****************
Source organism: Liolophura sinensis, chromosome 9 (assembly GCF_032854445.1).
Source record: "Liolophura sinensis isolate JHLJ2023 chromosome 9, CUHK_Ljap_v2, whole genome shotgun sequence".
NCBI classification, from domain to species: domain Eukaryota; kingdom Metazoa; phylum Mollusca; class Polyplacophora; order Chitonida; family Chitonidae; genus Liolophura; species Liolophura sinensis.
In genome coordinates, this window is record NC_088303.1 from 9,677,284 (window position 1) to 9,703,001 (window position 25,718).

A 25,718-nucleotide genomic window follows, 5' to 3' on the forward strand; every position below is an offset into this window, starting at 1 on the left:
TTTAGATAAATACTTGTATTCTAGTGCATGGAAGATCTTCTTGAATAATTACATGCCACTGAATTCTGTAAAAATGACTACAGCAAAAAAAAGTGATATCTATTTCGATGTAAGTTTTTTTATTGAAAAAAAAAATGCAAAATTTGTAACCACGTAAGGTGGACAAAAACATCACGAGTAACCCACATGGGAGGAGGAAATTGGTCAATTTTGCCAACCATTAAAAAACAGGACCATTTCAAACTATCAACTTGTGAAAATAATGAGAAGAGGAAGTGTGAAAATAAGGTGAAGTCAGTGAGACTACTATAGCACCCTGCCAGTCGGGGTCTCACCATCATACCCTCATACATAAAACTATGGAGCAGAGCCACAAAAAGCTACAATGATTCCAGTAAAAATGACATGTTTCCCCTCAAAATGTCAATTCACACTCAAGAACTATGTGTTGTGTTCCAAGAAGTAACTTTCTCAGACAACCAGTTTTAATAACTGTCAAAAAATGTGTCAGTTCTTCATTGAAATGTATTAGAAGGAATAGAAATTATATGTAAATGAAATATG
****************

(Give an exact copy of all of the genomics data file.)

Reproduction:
Source organism: Liolophura sinensis, chromosome 9 (assembly GCF_032854445.1).
Source record: "Liolophura sinensis isolate JHLJ2023 chromosome 9, CUHK_Ljap_v2, whole genome shotgun sequence".
NCBI classification, from domain to species: domain Eukaryota; kingdom Metazoa; phylum Mollusca; class Polyplacophora; order Chitonida; family Chitonidae; genus Liolophura; species Liolophura sinensis.
In genome coordinates, this window is record NC_088303.1 from 9,677,284 (window position 1) to 9,703,001 (window position 25,718).

A 25,718-nucleotide genomic window follows, 5' to 3' on the forward strand; every position below is an offset into this window, starting at 1 on the left:
TTTAGATAAATACTTGTATTCTAGTGCATGGAAGATCTTCTTGAATAATTACATGCCACTGAATTCTGTAAAAATGACTACAGCAAAAAAAAGTGATATCTATTTCGATGTAAGTTTTTTTATTGAAAAAAAAAATGCAAAATTTGTAACCACGTAAGGTGGACAAAAACATCACGAGTAACCCACATGGGAGGAGGAAATTGGTCAATTTTGCCAACCATTAAAAAACAGGACCATTTCAAACTATCAACTTGTGAAAATAATGAGAAGAGGAAGTGTGAAAATAAGGTGAAGTCAGTGAGACTACTATAGCACCCTGCCAGTCGGGGTCTCACCATCATACCCTCATACATAAAACTATGGAGCAGAGCCACAAAAAGCTACAATGATTCCAGTAAAAATGACATGTTTCCCCTCAAAATGTCAATTCACACTCAAGAACTATGTGTTGTGTTCCAAGAAGTAACTTTCTCAGACAACCAGTTTTAATAACTGTCAAAAAATGTGTCAGTTCTTCATTGAAATGTATTAGAAGGAATAGAAATTATATGTAAATGAAATATG